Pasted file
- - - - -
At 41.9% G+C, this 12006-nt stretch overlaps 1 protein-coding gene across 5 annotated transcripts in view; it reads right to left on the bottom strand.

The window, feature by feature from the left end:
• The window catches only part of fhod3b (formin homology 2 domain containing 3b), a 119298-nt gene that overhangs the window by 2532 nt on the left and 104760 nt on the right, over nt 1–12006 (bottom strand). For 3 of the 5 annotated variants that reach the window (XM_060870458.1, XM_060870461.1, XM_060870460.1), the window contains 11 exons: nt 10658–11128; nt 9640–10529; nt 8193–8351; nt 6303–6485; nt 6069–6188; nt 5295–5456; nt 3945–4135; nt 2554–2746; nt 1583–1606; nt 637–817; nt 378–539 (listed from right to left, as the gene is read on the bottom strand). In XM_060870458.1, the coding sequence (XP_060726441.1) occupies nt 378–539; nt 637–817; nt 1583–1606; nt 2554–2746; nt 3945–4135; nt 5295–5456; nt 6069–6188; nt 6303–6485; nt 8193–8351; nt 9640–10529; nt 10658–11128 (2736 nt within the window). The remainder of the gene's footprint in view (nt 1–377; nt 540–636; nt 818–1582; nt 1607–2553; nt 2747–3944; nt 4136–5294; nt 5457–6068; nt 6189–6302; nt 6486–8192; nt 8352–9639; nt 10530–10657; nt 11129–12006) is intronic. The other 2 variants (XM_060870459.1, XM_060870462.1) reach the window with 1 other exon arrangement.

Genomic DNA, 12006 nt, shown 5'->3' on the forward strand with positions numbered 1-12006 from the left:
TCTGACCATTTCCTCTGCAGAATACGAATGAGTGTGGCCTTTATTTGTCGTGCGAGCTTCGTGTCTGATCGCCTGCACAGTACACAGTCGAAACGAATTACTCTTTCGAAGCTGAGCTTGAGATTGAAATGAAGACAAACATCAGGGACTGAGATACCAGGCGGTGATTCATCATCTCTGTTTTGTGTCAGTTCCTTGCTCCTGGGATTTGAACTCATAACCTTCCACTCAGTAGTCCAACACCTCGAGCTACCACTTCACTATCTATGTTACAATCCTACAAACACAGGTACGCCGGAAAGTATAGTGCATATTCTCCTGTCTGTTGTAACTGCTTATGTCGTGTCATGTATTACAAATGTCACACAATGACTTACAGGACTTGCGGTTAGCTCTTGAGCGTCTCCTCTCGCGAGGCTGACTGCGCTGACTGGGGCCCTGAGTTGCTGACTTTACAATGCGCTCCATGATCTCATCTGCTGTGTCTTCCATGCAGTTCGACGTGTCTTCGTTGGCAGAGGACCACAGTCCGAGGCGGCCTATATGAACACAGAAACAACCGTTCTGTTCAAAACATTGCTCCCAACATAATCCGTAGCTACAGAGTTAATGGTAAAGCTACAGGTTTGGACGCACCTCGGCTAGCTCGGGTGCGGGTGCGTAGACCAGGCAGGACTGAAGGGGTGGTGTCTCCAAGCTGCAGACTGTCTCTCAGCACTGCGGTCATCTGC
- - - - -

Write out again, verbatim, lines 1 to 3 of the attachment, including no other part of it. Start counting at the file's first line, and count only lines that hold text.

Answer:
At 41.9% G+C, this 12006-nt stretch overlaps 1 protein-coding gene across 5 annotated transcripts in view; it reads right to left on the bottom strand.

The window, feature by feature from the left end:
• The window catches only part of fhod3b (formin homology 2 domain containing 3b), a 119298-nt gene that overhangs the window by 2532 nt on the left and 104760 nt on the right, over nt 1–12006 (bottom strand). For 3 of the 5 annotated variants that reach the window (XM_060870458.1, XM_060870461.1, XM_060870460.1), the window contains 11 exons: nt 10658–11128; nt 9640–10529; nt 8193–8351; nt 6303–6485; nt 6069–6188; nt 5295–5456; nt 3945–4135; nt 2554–2746; nt 1583–1606; nt 637–817; nt 378–539 (listed from right to left, as the gene is read on the bottom strand). In XM_060870458.1, the coding sequence (XP_060726441.1) occupies nt 378–539; nt 637–817; nt 1583–1606; nt 2554–2746; nt 3945–4135; nt 5295–5456; nt 6069–6188; nt 6303–6485; nt 8193–8351; nt 9640–10529; nt 10658–11128 (2736 nt within the window). The remainder of the gene's footprint in view (nt 1–377; nt 540–636; nt 818–1582; nt 1607–2553; nt 2747–3944; nt 4136–5294; nt 5457–6068; nt 6189–6302; nt 6486–8192; nt 8352–9639; nt 10530–10657; nt 11129–12006) is intronic. The other 2 variants (XM_060870459.1, XM_060870462.1) reach the window with 1 other exon arrangement.